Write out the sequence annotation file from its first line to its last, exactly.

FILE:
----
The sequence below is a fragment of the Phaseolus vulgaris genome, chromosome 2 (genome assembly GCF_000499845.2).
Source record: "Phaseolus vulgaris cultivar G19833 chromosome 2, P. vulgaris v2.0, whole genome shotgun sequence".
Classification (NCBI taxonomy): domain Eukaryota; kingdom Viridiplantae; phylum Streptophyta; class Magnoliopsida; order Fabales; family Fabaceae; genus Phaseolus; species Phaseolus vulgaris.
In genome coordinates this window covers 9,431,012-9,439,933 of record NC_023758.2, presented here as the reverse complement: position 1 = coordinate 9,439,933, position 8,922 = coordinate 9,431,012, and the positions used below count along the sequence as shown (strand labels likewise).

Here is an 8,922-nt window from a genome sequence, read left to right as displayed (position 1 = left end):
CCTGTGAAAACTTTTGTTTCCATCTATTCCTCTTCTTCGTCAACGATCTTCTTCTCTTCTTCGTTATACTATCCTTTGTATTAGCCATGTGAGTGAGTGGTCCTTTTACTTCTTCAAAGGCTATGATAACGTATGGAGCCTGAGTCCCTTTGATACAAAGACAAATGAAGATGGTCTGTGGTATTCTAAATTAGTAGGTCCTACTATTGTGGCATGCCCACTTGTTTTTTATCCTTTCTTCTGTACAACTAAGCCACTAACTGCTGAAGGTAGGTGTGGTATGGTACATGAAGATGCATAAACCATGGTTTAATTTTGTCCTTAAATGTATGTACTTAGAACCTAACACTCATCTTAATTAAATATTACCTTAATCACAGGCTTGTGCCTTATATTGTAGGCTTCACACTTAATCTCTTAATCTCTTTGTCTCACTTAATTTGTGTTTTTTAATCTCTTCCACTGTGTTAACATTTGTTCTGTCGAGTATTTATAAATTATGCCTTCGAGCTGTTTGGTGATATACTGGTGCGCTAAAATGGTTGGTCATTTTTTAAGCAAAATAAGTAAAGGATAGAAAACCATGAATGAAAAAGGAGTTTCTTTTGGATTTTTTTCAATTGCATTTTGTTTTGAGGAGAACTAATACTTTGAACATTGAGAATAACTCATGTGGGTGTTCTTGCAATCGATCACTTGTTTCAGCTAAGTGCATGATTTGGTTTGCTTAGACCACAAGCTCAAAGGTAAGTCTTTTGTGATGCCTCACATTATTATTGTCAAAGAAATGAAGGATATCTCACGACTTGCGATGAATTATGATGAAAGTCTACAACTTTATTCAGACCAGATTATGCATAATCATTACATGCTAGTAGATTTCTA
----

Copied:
The sequence below is a fragment of the Phaseolus vulgaris genome, chromosome 2 (genome assembly GCF_000499845.2).
Source record: "Phaseolus vulgaris cultivar G19833 chromosome 2, P. vulgaris v2.0, whole genome shotgun sequence".
Classification (NCBI taxonomy): domain Eukaryota; kingdom Viridiplantae; phylum Streptophyta; class Magnoliopsida; order Fabales; family Fabaceae; genus Phaseolus; species Phaseolus vulgaris.
In genome coordinates this window covers 9,431,012-9,439,933 of record NC_023758.2, presented here as the reverse complement: position 1 = coordinate 9,439,933, position 8,922 = coordinate 9,431,012, and the positions used below count along the sequence as shown (strand labels likewise).

Here is an 8,922-nt window from a genome sequence, read left to right as displayed (position 1 = left end):
CCTGTGAAAACTTTTGTTTCCATCTATTCCTCTTCTTCGTCAACGATCTTCTTCTCTTCTTCGTTATACTATCCTTTGTATTAGCCATGTGAGTGAGTGGTCCTTTTACTTCTTCAAAGGCTATGATAACGTATGGAGCCTGAGTCCCTTTGATACAAAGACAAATGAAGATGGTCTGTGGTATTCTAAATTAGTAGGTCCTACTATTGTGGCATGCCCACTTGTTTTTTATCCTTTCTTCTGTACAACTAAGCCACTAACTGCTGAAGGTAGGTGTGGTATGGTACATGAAGATGCATAAACCATGGTTTAATTTTGTCCTTAAATGTATGTACTTAGAACCTAACACTCATCTTAATTAAATATTACCTTAATCACAGGCTTGTGCCTTATATTGTAGGCTTCACACTTAATCTCTTAATCTCTTTGTCTCACTTAATTTGTGTTTTTTAATCTCTTCCACTGTGTTAACATTTGTTCTGTCGAGTATTTATAAATTATGCCTTCGAGCTGTTTGGTGATATACTGGTGCGCTAAAATGGTTGGTCATTTTTTAAGCAAAATAAGTAAAGGATAGAAAACCATGAATGAAAAAGGAGTTTCTTTTGGATTTTTTTCAATTGCATTTTGTTTTGAGGAGAACTAATACTTTGAACATTGAGAATAACTCATGTGGGTGTTCTTGCAATCGATCACTTGTTTCAGCTAAGTGCATGATTTGGTTTGCTTAGACCACAAGCTCAAAGGTAAGTCTTTTGTGATGCCTCACATTATTATTGTCAAAGAAATGAAGGATATCTCACGACTTGCGATGAATTATGATGAAAGTCTACAACTTTATTCAGACCAGATTATGCATAATCATTACATGCTAGTAGATTTCTA